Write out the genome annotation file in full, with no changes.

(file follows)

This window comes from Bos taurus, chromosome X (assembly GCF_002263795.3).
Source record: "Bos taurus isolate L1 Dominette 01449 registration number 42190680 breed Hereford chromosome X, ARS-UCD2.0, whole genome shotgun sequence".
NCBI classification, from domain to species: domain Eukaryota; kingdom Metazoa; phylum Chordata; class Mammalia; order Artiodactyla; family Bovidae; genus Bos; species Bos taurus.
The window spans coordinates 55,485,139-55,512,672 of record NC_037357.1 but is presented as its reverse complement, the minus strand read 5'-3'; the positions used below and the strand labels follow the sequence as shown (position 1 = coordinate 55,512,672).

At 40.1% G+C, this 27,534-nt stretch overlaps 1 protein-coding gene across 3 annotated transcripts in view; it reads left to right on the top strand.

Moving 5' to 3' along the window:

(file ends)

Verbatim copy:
This window comes from Bos taurus, chromosome X (assembly GCF_002263795.3).
Source record: "Bos taurus isolate L1 Dominette 01449 registration number 42190680 breed Hereford chromosome X, ARS-UCD2.0, whole genome shotgun sequence".
NCBI classification, from domain to species: domain Eukaryota; kingdom Metazoa; phylum Chordata; class Mammalia; order Artiodactyla; family Bovidae; genus Bos; species Bos taurus.
The window spans coordinates 55,485,139-55,512,672 of record NC_037357.1 but is presented as its reverse complement, the minus strand read 5'-3'; the positions used below and the strand labels follow the sequence as shown (position 1 = coordinate 55,512,672).

At 40.1% G+C, this 27,534-nt stretch overlaps 1 protein-coding gene across 3 annotated transcripts in view; it reads left to right on the top strand.

Moving 5' to 3' along the window: